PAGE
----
The following function calculates all possible subsets of a set `1:n`

such that all subsets are primes. This is only a brute-force algorithm to test a solution, so it’s too slow as expected. The number of allocations is huge because of too many short vectors generated from partitioning of an n-element vector. How can I improve upon this a bit? I tried multithreading and got a best-case of 2X speedup because this seems memory bound.

```
using Primes
using Combinatorics
function mprime(k)
v = 1
n = 0
for i in k
n += v*i
v *= 10
end
isprime(n)
end
function brute118(n)
p = permutations(1:n)
r = partitions.(p)
s = Set{Vector{Vector{Int64}}}()
for i in r
for j in i
valid = true
for k in j
mprime(k) || (valid = false; break)
end
valid && push!(s,sort(j))
end
end
length(s)
end
n = 7
@time brute118(n)
2.086856 seconds (45.65 M allocations: 2.937 GiB, 16.69% gc time)
1205
```

Yes, I tried views, but it made no difference. I guess because the vectors are short (many are of length 1 already), the view is no lighter than the vector itself. I’m thinking of writing a version of `partition`

that returns a vector of numbers directly instead of vector of vectors, it would be much faster.

1 Like

I would try to find where are these allocations and if they are in the functions maybe modify them to use views and other non-allocating paradigms

2 Likes

`partitions`

generate new vectors on each iteration, so there is no way to avoid allocations. You can try to rewrite algorithm without using `partitions`

(roll out your own allocation free implementation)

don’t get what this is saying, i think it’s not precise

to make slightly more clear what you are doing, your `mprime`

is

`mprime(k)=isprime(evalpoly(10,k))`

and thus your code could be

```
mprime(k)=isprime(evalpoly(10,k))
function brute118(n)
p = permutations(1:n)
r = partitions.(p)
s =[sort(j) for i in r, j in i if all(mprime,j)]
length(s)
end
```

I would suggest to directly write a backtrack algorithm to generate your partitions. Like this, you can avoid allocations, and you can easily add pruning. (Whenever you build a subset of your partition, you can already check if it is prime, this will prune a significant portion of the search space).

Looking at your definition of mprime, you can also prune if the first element of your subset is 5 or an even number (if your subset contain more than 1 element)

2 Likes

I wrote my version of `partition`

using recursion which is quite slow. But the problem is not speed here because I thought I will be able to generate significantly fewer candidates which are all primes. It turns out to be extremely difficult to intervene in the algorithm below because the subsets are built recursively and I can’t predict which subset will end up not being prime. Any ideas?

```
function partition(collection::AbstractVector{T}) where T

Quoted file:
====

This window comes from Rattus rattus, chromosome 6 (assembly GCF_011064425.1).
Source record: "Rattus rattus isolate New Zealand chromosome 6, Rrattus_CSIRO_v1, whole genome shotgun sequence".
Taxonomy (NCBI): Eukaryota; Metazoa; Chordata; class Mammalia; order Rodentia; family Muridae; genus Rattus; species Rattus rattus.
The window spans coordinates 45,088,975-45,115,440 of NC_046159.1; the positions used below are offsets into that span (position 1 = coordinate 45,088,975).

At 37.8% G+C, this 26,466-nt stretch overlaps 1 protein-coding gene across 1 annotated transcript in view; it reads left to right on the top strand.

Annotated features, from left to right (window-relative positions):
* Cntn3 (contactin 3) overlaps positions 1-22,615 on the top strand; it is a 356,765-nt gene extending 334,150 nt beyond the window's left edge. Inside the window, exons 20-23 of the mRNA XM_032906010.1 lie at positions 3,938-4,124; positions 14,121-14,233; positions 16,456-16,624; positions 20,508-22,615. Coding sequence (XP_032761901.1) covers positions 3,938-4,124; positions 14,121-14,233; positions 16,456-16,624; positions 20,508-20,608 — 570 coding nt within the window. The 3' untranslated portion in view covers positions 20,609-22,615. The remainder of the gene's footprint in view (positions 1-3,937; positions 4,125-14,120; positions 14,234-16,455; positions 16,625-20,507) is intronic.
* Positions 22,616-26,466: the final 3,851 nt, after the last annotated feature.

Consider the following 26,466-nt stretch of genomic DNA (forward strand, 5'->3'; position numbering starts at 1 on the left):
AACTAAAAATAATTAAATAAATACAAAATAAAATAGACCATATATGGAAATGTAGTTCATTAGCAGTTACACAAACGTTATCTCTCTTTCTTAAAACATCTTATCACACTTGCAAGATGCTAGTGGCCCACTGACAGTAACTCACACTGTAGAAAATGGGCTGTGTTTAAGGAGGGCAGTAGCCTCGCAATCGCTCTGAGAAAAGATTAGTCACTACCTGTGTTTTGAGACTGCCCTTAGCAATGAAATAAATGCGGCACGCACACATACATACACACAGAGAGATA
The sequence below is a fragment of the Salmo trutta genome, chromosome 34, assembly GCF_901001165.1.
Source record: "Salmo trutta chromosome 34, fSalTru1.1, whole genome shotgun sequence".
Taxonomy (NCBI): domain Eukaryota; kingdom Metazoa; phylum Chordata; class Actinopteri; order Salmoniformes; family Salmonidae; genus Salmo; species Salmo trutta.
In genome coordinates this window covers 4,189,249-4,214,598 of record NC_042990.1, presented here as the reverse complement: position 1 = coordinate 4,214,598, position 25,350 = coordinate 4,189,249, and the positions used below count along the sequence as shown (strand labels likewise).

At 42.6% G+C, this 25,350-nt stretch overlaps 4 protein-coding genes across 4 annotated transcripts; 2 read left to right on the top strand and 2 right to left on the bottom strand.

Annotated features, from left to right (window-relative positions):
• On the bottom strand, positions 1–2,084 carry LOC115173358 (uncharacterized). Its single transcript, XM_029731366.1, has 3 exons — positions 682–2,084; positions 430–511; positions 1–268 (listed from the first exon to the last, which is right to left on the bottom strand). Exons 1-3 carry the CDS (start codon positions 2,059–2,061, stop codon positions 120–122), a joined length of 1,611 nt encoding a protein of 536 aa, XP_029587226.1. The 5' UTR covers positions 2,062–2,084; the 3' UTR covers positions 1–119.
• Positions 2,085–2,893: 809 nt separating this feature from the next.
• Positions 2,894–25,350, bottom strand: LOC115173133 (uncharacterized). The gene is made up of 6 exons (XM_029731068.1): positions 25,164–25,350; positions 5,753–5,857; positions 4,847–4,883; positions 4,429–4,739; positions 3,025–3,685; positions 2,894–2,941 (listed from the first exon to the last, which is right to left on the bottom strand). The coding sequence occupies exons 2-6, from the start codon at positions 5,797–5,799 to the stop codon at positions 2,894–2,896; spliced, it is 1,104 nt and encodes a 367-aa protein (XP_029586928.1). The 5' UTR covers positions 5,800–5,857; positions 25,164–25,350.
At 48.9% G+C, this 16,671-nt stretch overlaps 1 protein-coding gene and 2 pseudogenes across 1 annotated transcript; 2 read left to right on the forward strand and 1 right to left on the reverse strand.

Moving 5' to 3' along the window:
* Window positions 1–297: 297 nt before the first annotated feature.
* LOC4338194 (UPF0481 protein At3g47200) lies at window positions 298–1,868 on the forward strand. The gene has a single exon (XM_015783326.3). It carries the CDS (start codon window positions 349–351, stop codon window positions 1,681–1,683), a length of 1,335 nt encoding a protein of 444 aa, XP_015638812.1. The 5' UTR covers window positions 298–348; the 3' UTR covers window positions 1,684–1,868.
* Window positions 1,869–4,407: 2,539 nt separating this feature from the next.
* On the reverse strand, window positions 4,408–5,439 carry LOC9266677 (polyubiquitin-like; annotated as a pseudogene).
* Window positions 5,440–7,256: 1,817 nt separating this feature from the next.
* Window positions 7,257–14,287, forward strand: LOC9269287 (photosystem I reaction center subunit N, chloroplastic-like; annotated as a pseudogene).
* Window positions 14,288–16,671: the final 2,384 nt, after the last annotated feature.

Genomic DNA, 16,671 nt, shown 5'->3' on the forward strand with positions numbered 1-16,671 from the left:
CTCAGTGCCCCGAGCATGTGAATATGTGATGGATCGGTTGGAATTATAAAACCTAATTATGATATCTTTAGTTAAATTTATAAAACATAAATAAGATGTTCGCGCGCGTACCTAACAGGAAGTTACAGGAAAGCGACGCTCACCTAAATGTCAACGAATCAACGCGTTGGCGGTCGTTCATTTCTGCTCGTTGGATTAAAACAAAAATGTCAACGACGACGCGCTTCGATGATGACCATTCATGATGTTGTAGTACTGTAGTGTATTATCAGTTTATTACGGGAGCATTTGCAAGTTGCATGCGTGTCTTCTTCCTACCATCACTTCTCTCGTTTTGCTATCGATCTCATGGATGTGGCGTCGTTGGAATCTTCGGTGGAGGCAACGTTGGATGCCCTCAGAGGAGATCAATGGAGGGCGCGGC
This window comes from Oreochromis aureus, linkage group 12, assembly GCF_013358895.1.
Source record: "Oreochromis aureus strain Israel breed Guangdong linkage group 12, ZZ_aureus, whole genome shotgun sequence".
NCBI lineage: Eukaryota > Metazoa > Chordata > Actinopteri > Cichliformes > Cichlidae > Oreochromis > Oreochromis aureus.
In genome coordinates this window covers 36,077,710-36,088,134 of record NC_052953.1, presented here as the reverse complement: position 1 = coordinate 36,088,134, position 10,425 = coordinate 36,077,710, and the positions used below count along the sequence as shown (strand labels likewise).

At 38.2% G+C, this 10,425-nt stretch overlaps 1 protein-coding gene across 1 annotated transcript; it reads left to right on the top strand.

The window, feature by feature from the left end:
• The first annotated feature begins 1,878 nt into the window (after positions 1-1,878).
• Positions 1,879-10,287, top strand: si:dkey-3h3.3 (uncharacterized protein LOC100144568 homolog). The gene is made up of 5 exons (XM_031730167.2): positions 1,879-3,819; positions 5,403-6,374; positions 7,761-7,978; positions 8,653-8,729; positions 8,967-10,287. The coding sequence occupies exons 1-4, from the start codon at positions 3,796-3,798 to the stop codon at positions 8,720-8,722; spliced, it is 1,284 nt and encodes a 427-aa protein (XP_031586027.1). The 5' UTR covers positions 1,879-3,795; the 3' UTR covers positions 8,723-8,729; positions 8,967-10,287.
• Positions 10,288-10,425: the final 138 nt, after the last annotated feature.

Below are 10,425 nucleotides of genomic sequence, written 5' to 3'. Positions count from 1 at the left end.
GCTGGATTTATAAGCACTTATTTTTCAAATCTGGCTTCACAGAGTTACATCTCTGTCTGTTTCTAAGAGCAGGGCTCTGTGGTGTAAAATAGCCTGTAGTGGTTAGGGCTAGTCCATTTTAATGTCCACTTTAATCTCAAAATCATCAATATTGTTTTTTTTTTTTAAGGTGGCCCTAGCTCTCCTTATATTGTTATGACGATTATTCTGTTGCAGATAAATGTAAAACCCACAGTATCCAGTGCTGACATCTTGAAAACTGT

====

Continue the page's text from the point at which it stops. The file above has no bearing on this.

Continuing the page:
length(collection) == 1 && return [[collection]]
result = Vector{Vector{Vector{T}}}(undef,0)
first = collection[1]
for smaller in partition(collection[2:end])
# insert `first` in each of the subpartition's subsets
for n in eachindex(smaller)
push!(result, [smaller[1:n-1]..., [first; smaller[n]], smaller[n+1:end]...])
end
# put `first` in its own subset
push!(result, [[first],smaller...])
end
return result
end
println.(partition(1:3))
[[1, 2, 3]]
[[1], [2, 3]]
[[1, 2], [3]]
[[2], [1, 3]]
[[1], [2], [3]]
```

This is very nice and terse, but the comprehension complains about `i is not defined`

.

Well, thank you all for your contributions, I learned from this a lot. Now when I think about it again, I realize that I was doing too many permutations prior to partitioning which resulted in too many repeated sets, most of them are not prime. Here I reversed that order and permuted only needed subsets. It is significantly faster now with few allocations.

```
using Primes
using Combinatorics
mprime(k) = isprime(evalpoly(10,k))
function brute1180(n)
total = 0
for i in partitions(1:n)
mul = 1
for j in i
mul *= sum(mprime, permutations(j))
mul == 0 && break
end
total += mul
end
total
end
@btime brute1180(7)
4.647 ms (77712 allocations: 6.37 MiB)
1205
```

1 Like

Sorry, it should have been

`s =[sort(j) for i in r for j in i if all(mprime,j)]`

3 Likes

You can still gain more time with good pruning rules.

Consider the following property (in base 10) :

if `sum(k) = 0 mod 3`

and `k!=[3]`

, then `mprime(permutation(k)) = false`

for all `permutation(k)`

For the generation of partitions, if one of the subsets have this property, then you don’t need to generate all the partitions containing this subset. You can make your own algorithm for generating partitions or maybe adapt the ones from Combinatorics.

You can also prune a subset `k`

of a partition if `gcd(k) != 0 && ( length(k)>1 || !isprime(k[1]) )`

**Edit :** When you have generated a subset of your partition, after checking the two previous conditions, you can also already list the prime permutations. Like this, if there is none, you can already prune this subset.

For the generation of the permutations, you can prune the permutations where the first element is 5 or an even number (in base 10).

2 Likes